It occurred between World Championships, which might be the reason it is not mentioned when discussing the last Yankees' dynasty.
But it was a performance that defined what the Yankees used to be.
It ranks with the heroics of Mickey Mantle, Reggie Jackson, Bucky Dent and Chris Chambliss—except the Yankees lost.
Paul O'Neill's Great Playoff Series
Paul O'Neill batted .421 in the first round of the 1997 playoffs against the Indians. He hit a home run in Game One, he hit a game-winning grand slam in Game Three, and he refused to be the final out of the series in Game Five.
It is only 12 years ago, but it might as well be 112 years ago, because the game and the attitudes towards not accepting defeat have changed so radically.
Paul O'Neill wanted to win, but he hated to lose so much, he would do anything to win. As a character in The Wire once said, "You like to win. I don't like to lose. It's not the same thing."
The Yankees' Last Gasp
The Yankees were trailing the Indians, 4-3 in the top of the ninth inning in Game Five. The bases were empty, two were out, and Paul O'Neill was facing Jose Mesa.
O'Neill hit a deep drive to right center field that missed tying the game by about five feet. As O'Neill rounded first, he had already decided that he had to get to second to put himself into scoring position.
It appeared that he would be thrown out at second, but despite being beaten by the throw, O'Neill slid away from Omar Vizquel's tag, banging up his chin—but getting into second safely.
When Paul got up, his face was full of blood, yet all that mattered was that he had given the Yankees a chance. When manager Joe Torre sent Scott Pose in to run for him, Paul objected passionately, but it did no good.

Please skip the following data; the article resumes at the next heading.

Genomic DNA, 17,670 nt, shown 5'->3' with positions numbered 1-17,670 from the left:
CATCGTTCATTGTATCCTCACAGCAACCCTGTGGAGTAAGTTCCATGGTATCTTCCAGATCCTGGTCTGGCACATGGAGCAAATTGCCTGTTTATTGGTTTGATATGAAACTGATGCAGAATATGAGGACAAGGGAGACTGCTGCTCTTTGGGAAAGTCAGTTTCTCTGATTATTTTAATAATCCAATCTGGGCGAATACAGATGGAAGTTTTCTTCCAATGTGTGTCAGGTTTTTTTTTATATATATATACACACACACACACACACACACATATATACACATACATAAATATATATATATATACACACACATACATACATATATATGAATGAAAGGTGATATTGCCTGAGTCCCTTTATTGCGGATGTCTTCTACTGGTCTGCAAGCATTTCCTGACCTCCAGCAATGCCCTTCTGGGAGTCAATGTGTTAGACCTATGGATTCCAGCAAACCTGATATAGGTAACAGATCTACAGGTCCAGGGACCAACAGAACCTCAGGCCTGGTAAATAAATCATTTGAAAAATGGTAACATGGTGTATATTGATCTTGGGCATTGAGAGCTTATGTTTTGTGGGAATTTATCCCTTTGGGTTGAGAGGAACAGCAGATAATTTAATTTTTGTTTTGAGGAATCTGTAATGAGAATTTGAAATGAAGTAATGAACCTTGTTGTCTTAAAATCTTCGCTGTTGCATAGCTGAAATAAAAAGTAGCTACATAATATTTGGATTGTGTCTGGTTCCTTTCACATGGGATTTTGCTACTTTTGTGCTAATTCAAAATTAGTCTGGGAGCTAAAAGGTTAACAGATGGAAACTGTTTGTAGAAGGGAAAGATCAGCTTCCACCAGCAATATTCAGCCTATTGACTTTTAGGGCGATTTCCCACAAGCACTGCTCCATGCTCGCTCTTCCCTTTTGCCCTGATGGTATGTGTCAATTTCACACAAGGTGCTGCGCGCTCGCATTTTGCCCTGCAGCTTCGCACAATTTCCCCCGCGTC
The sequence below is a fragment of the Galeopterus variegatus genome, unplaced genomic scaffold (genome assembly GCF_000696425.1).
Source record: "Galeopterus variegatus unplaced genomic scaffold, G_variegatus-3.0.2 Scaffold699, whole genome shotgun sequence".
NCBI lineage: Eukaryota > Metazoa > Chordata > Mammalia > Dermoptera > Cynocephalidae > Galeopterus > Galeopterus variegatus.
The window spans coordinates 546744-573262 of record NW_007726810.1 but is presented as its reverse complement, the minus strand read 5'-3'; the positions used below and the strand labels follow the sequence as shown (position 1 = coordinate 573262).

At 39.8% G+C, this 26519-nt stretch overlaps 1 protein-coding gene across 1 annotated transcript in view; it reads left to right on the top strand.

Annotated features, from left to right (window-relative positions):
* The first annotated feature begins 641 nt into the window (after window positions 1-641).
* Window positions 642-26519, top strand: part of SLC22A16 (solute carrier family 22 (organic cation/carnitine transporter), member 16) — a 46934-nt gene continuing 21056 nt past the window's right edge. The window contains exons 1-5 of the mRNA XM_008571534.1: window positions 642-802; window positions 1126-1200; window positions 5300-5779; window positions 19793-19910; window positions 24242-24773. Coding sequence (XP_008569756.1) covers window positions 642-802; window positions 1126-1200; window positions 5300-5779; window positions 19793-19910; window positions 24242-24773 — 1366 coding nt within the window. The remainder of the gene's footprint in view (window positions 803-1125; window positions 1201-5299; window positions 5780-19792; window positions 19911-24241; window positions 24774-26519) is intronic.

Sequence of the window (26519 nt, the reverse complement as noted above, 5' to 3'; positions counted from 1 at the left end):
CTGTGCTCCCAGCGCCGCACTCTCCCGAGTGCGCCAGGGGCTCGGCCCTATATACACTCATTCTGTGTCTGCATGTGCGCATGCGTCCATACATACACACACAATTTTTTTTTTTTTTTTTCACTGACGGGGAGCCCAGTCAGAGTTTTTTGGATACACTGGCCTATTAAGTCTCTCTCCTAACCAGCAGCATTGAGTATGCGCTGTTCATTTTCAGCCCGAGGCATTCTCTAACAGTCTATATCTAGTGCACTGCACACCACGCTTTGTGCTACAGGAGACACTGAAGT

Bernie Williams, the next batter, went after the first pitch, hit a fly ball to left, and the Yankees' season was over.
The 1997 playoff series against the Indians explained why Paul O'Neill threw his helmet, castigated himself, and lowered his head after striking out.
Every game was the seventh game of the World Series, and every at bat was the fifth game of the 1997 playoffs. He might fail, but he never failed to try.
Mel Allen, the only Voice of the Yankees, used to tell fans that the Indians' and White Sox' great pitcher, Early Wynn, would throw at his mother if she got too close to the plate.
It has been said that Paul O'Neill looks like he wouldn't want to lose to his kids in a game of wiffle ball.
George Steinbrenner said "He showed you do not give up. Ever. Ever. A heart of a lion—that's what you think of when you think of Paul O'Neill. I wish I had 25 like him."
When Mr. Steinbrenner shook hands with O'Neill and congratulated him in the clubhouse for his great playoff-series performance, Paul's response summed up what Paul O'Neill was all about. "It doesn't matter. We lost."
Intensity and the pursuit of excellence cannot be separated. Some individuals demonstrate their intensity, overtly, while others possess it just as deeply but hide it within themselves.
Whitey Ford, Derek Jeter, and Mariano Rivera were or are no less intense than Mickey Mantle, Billy Martin, or Whitey Ford, but in the attempts to make society increasingly "politically correct," demonstrating intense feelings and emotions is frowned upon, which is too bad.
Baseball needs more players like Paul O'Neill. There is nothing wrong in wanting to win at any cost.
By BUSTER OLNEY. (1998, March 1). The Moment That Defines O'Neill :His Ninth-Inning Double Against the Indians Made Him a Yankee Hero BASEBALL Last-Gasp Double Defines O'Neill. New York Times (1857-Current file),p. SP1. Retrieved May 19, 2009, from ProQuest Historical Newspapers The New York Times (1851 - 2005) database. (Document ID: 116581613).
Paul O'Neill at Baseball Library